Figure 1. Sagittal T1 magnetic resonance imaging scan of the chest wall mass.
Figure 2. Axial T1 magnetic resonance imaging scan of the chest wall mass.
Figure 3. Histological section from biopsy specimen of the chest wall mass shows a predominant population of large polygonal cells and a smaller number of admixed multinucleate Touton giant cells (hematoxylin-eosin, original magnification ×50).
The next day, an incisional biopsy was performed. Histological study of the mass showed a predominant population of large polygonal cells and a smaller number of admixed multinucleate giant cells (Figure 3). Both the mononuclear and multinuclear cells had a moderate to large amount of lightly eosinophilic cytoplasm. The nuclei in the mononuclear and multinucleate cells were slightly enlarged and irregular, but significant hyperchromasia was not present and nucleoli were inconspicuous. The mitotic rate was low at fewer than 2 mitoses per 10 high-power fields. The lesion infiltrated skeletal muscle. Stains for fungi and mycobacteria were negative. The mononuclear and multinucleate cells were strongly positive on a vimentin stain. Actin, desmin, S100, factor VIII, and cytokeratin stains all were negative.
Deep juvenile xanthogranuloma (JXG) is a rare fibrohistiocytic tumor and a less common form of xanthogranuloma (congenital xanthoma multiplex, nevoxanthoendothelioma), accounting for less than 5% of JXG. It occurs in newborns and infants, and is characterized by 1 or more cutaneous nodules, a self-limited course with spontaneous regression, and rare extracutaneous involvement. Neither the cutaneous nor the extracutaneous form of the disease is associated with underlying metabolic disease, lipid abnormality, or a familial incidence.1 Juvenile xanthogranuloma occurs in patients 0 to 5 years of age, and may also occur in adolescents and young adults.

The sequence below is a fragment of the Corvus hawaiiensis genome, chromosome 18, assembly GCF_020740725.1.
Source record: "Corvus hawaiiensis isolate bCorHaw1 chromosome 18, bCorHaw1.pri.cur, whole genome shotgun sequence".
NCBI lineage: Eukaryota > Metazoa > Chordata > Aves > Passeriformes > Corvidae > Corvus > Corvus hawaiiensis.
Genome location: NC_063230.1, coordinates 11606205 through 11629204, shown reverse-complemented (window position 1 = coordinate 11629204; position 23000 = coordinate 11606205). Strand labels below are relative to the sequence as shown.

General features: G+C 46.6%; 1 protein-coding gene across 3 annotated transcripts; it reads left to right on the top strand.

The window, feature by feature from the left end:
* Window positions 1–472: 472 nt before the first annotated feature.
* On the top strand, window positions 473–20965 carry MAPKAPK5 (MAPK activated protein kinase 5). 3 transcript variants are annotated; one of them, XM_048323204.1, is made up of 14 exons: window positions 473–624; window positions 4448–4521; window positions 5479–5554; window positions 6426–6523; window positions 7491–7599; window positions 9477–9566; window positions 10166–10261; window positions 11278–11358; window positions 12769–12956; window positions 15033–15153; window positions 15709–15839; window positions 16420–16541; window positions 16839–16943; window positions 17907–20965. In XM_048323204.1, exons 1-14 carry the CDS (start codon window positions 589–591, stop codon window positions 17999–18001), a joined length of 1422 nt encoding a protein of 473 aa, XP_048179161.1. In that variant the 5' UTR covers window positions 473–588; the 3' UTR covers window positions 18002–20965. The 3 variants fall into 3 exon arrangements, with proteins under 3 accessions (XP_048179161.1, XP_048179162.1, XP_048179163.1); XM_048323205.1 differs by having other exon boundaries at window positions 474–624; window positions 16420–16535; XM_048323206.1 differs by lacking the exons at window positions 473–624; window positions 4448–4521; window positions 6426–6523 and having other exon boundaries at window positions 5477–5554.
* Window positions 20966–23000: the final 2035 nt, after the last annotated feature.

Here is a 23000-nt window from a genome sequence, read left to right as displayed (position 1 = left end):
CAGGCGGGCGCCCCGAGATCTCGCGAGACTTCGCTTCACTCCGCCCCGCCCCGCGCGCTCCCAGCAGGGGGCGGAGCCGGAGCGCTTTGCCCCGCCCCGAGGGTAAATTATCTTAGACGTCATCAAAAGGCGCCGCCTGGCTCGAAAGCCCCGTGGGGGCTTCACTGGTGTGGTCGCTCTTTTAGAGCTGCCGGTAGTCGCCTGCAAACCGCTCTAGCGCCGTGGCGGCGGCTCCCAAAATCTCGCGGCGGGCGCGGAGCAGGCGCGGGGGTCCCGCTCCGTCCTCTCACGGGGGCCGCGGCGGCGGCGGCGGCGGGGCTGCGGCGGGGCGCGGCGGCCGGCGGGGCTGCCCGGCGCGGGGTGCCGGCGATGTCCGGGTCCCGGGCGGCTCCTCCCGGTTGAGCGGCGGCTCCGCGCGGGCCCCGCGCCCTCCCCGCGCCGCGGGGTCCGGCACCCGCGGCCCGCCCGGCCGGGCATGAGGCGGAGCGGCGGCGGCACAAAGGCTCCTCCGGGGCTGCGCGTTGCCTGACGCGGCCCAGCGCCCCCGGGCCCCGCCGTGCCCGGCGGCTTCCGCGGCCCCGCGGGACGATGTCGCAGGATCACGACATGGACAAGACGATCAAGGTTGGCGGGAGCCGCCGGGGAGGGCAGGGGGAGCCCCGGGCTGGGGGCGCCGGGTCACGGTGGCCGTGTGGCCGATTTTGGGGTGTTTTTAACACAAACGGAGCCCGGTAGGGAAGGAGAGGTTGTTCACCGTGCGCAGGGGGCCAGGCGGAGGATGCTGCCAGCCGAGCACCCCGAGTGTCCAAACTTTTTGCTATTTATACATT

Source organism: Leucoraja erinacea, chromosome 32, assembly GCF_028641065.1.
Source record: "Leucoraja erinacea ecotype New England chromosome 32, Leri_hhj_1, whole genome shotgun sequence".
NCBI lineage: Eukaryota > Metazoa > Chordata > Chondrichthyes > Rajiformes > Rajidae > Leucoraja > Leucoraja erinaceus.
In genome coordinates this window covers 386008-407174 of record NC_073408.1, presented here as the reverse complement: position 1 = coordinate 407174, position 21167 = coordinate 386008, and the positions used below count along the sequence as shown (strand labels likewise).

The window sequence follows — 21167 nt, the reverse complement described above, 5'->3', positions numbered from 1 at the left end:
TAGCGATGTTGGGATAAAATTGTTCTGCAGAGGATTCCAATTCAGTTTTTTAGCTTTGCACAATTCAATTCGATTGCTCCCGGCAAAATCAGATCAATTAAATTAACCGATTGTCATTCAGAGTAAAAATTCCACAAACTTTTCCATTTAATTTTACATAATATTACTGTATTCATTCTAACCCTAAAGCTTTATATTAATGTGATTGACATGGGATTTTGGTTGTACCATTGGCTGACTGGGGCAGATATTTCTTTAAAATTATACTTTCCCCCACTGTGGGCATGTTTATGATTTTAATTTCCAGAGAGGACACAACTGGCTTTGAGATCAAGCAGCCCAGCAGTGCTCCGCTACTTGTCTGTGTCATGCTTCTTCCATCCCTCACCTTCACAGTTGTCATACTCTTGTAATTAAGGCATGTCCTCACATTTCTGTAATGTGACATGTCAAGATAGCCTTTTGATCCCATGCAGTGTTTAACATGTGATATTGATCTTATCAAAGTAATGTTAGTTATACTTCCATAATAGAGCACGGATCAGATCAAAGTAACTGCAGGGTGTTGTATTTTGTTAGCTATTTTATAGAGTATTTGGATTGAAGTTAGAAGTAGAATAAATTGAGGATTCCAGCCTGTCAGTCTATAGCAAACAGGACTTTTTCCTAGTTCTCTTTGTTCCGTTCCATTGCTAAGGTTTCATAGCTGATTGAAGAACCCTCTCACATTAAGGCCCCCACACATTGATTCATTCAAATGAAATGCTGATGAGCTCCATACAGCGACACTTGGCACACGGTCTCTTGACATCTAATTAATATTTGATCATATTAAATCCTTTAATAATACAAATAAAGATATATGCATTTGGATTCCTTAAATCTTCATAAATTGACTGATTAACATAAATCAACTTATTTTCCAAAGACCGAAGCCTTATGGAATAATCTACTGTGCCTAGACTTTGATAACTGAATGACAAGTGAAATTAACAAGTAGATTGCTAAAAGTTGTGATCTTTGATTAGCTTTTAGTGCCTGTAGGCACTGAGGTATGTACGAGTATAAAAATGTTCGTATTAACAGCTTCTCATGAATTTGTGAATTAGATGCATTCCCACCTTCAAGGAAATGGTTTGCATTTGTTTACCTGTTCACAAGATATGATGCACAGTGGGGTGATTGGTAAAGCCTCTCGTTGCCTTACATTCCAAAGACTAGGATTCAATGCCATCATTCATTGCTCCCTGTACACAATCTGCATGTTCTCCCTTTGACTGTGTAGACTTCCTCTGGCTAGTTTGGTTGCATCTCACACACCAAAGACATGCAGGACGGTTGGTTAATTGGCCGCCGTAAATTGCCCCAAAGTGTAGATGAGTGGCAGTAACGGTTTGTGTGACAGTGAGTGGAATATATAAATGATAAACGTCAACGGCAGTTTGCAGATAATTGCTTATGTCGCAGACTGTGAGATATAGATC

Extracutaneous or deep JXG are reported in deep soft tissue and parenchymal organs. Expected sites of deep JXG include the eye, lung, epicardium, oral cavity, testes,2 central nervous system, liver/spleen, and muscle.3 The differential diagnosis of congenital, anterior chest wall tumors includes rhabdomyoblastoma, neuroblastoma, and primitive neuroectodermal tumor. Prognosis for deep JXG is excellent, as spontaneous regression does occur.4 A chromosomal analysis shows normal karyotype.5
Lesions can range in diameter from a few millimeters to several centimeters and are firm, well circumscribed, and vary from tan to yellow on the cut surface.3- 7
Histological examination reveals sheets of well-differentiated histiocytes with little pleomorphism. The foamy cells have abundant cytoplasm and morphologically variable nuclei with finely dispersed chromatin. Multinucleated cells, including Touton giant cells, are typically present. Mixed inflammatory cell infiltrates may be present along the border of the lesion. Immunohistochemistry is characterized by the absence of 5-100 staining and variable presence of other histiocytic markers.7 The cortical thymocyte antigen, Cdla, is positive, suggesting a dermal "indeterminate" cell lineage.5 Ultrastructure examination shows histiocytes with irregular cell membrane and filiform cytoplasmic projections. Lipid bodies and myelin figures are present and Birbeck granules of Langerhans histiocytoses (histiocytosis X) are notably absent.
The pathogenesis of deep JXG is uncertain, and it is unresolved whether the lesion represents a true neoplasm or an unusual reaction. Both the clinical course of natural involution and the immunohistochemical profile lend support to the theory that JXG represents a benign histiocytic proliferation that is likely to be a reactive process.
Accepted for publication July 30, 1997.
Reprints: Butch M. Huston, MD, University of North Carolina Hospitals, Department of Pathology, 422 Brinkhous-Bullitt Bldg, CB 7525, Chapel Hill, NC 27599-7525.
Radiological Case of the Month. Arch Pediatr Adolesc Med. 1998;152(10):1030. doi: